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Venus, not to be confused with Venus or Venus

Venus, not to be confused with Venus or Venus
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  • Venus, not to be confused with Venus or Venus

    Post #1 - March 22nd, 2006, 5:31 pm
    Post #1 - March 22nd, 2006, 5:31 pm Post #1 - March 22nd, 2006, 5:31 pm
    Stopped in for lunch at Venus today.

    No, no, not that Venus.

    Nor was it this Venus.

    Least of all this one, although public transit does run nearby.

    Venus, this one, is a middle eastern-- apparently Iraqi/Assyrian-- restaurant and grocery on California, just south (as in 20 feet) of Touhy. I spotted the awning recently and went in to the grocery today as they were still stocking the shelves with newly arrived jars of zatar and packages of Syrian cheese and Egyptian feta. While the shop is new the restaurant, it turns out, has been there about three years. (Well, I've noted before that I don't so much spot new restaurants as spot new awnings.) One interesting item in the dairy case was something called "Chicago cheese," which, we were told, Arab-Americans from Detroit and other places will drive to Chicago for. How interesting that Chicago has an indigenous cheese style which is known only to middle-easterners, yet identified by them as the Chicago cheese. What is it, I wonder? G Wiv hypothesized that it might be something basically like mozzarella, which would explain the identification with Chicago (i.e., being found in quantity on deep dish pizza). Funny, but hardly unprecedented, if people drive from Detroit for what's basically the same cheese as the Sargento at the Kwik-E Mart....

    Anyway, both restaurant and grocery store are more attractive than the average middle eastern hole in the wall on, say, Kedzie or Lawrence, certainly more sophisticated or at least westernized as there was a print of a Picasso nude in the restaurant rather than the usual gold-framed picture of a mosque, and Lurpak in the dairy case. The crowd seemed a little more upscale in dress than is typical on Kedzie, too. Even though I think we were still just within the city limits, there was a bit of a suburban feel to it, not least in the fact that we were asked in both the grocery and the restaurant if we had ever had middle eastern food before, and steered (despite our attempts to seem knowledgeable) toward the most basic combination platters, something that has never happened to me on Kedzie (where I guess they figure that, if you're there at all, you know what you're doing). Despite being slightly "whited" in this way, we managed to order a nice array of the restaurant's offerings and get a reasonable sense of its take on Iraqi and middle eastern cuisine.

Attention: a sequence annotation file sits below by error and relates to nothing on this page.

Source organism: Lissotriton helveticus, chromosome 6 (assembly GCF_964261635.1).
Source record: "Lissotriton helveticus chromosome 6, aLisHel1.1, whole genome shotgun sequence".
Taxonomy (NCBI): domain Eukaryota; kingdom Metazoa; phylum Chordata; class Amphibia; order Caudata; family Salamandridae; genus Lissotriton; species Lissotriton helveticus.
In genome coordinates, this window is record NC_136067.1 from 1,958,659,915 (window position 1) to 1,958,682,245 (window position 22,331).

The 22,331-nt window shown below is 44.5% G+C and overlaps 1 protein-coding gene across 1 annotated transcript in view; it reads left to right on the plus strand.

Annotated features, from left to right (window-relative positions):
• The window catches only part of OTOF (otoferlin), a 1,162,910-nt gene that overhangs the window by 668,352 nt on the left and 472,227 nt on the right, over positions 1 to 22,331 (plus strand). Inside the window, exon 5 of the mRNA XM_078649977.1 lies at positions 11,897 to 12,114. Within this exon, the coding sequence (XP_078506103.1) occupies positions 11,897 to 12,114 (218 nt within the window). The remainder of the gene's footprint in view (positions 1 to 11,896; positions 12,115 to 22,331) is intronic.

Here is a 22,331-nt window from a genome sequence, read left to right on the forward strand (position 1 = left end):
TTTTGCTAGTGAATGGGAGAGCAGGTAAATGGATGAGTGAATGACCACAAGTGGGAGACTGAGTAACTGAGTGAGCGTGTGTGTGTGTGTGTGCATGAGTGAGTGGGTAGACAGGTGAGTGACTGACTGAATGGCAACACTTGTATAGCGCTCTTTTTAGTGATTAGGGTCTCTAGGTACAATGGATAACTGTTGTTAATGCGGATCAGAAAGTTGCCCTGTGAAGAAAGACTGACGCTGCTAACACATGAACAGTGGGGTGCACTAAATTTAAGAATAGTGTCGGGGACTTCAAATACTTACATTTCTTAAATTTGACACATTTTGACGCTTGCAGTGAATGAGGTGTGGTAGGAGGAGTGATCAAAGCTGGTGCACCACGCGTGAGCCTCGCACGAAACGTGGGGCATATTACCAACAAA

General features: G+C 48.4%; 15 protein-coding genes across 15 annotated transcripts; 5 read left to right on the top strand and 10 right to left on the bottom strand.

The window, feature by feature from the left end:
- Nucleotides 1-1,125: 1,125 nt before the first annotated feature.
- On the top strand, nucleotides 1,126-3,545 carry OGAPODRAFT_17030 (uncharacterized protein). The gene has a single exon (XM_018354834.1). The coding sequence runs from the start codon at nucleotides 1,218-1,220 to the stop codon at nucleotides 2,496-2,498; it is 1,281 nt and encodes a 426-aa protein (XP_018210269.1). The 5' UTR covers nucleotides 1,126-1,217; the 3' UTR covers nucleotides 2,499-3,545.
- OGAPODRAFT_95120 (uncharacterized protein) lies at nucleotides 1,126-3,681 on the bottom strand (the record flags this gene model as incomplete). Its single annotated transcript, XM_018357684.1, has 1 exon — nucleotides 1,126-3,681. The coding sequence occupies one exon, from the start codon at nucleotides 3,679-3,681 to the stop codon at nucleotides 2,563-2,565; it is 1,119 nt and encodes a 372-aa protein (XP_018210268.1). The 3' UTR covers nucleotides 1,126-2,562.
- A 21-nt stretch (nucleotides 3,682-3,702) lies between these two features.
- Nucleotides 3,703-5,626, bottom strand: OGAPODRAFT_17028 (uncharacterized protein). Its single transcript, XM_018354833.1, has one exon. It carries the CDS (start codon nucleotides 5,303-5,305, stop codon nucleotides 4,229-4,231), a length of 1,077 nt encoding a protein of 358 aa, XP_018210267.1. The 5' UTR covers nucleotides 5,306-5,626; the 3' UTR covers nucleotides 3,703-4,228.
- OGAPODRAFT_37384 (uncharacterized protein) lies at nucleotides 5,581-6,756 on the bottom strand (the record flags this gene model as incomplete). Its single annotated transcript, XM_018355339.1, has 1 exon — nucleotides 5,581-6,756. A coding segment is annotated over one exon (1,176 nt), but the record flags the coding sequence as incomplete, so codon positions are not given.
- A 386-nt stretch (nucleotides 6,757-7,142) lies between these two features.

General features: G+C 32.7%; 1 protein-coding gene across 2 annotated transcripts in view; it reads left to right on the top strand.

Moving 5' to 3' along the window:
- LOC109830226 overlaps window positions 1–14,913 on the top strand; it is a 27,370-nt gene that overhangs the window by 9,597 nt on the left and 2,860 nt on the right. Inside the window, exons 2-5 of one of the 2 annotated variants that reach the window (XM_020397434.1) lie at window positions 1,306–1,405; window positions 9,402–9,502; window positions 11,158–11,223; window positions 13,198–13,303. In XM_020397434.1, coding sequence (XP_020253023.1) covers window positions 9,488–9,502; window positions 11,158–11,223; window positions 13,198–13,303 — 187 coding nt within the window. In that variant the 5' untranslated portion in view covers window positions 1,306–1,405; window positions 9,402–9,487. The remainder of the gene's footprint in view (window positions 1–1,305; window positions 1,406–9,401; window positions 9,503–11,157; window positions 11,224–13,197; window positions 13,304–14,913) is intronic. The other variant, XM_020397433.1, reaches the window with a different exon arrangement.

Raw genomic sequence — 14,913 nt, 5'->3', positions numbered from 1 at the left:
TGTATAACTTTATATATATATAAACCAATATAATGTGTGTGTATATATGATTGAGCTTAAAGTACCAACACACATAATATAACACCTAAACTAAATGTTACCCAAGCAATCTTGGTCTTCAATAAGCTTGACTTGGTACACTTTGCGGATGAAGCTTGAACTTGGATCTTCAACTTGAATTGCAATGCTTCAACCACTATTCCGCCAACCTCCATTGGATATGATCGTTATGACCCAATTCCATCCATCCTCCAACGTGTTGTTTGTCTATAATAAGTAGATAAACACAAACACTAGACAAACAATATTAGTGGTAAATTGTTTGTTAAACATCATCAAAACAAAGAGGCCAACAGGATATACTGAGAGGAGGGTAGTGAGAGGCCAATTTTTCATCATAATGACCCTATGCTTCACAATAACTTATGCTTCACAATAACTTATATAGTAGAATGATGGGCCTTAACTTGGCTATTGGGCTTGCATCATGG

Image

    The menu said that the falafel were made of chickpeas and fava but under questioning the waiter admitted that they were only chickpea now. The falafel, as G Wiv said, might have been good a few hours ago but were kind of glumpy now. However, what made up for it was the sauce with it, which seemed to be dominated by green olive. We eventually asked what was in it and were told a surprising answer: mango! I could believe that from the texture but there must have been green olives in the taste, hard to imagine how you could get the taste we tasted any other way.

    Image

    We also started with hummus, which was fine, low on garlic but otherwise good; and a complementary lentil soup which we both found surprisingly tasty.

    Image

    As we were sitting there a mysterious, purple-robed man in dark sunglasses popped his head in the door. "I have been scouting this place out for months," he whispered, "I am almost ready to order something, once I know everything about the menu. In the meantime, have the catfish, the maskouf." Then he pulled his robe over his head and disappeared just in time to catch the bus.

    Always taking the advice of mysterious strangers, we ordered the maskouf. Take a piece of catfish, coat it in shawerma spices, grill it and serve it with a tomato sauce-- the result was a bit discordant, the shawerma spices not really going with the tomato sauce, yet the crispy fish was extremely satisfying and had no problem being happily scarfed by us. Here's what it looks like being grilled:

    Image

    We gave in and ordered a combination platter as well. The kafta, though a little tightly packed (and even hard to cut through), was excellent. The beef shawirma was good but a little dry, the chicken shawirma was bland.

    All in all this is easily one of the three best restaurants named Venus in town, no seriously, despite having a little trouble convincing them we had ever seen middle eastern food before, we had a nice meal with some definite high points, not to mention this great can in the fridge:

    Image

    I expect I'll be back for both lunch and to see how the grocery develops.

    Venus Restaurant
    7156 N. California
    Chicago IL 60645
    773-465-8595
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  • Post #2 - March 23rd, 2006, 9:17 am
    Post #2 - March 23rd, 2006, 9:17 am Post #2 - March 23rd, 2006, 9:17 am
    Great report, Mike! Have you ever had Vimto before? It's really quite good - I used to drink it all the time when I was a tot. I had no idea that it was popular in some Middle Eastern countries until I moved to Chicago and started seeing it in Middle Eastern restaurants and grocery stores. It was a very pleasant surprise.

    Now I just need to work out where to get some Irn-Bru and I'll be set.

    Anyway, I'll have to check this place out...
  • Post #3 - March 23rd, 2006, 10:45 am
    Post #3 - March 23rd, 2006, 10:45 am Post #3 - March 23rd, 2006, 10:45 am
    Mike G wrote:How interesting that Chicago has an indigenous cheese style which is known only to middle-easterners, yet identified by them as the Chicago cheese.

    Mike,

    Interesting indeed, mozzarella, maybe? They also had 1-lb packs, but had not put them out as of yet, next time I will buy a pack and see. I notice they are distributed by Alkhayam Grocery, I'm going to be right down the street from them later today, I try to pick up a pack there.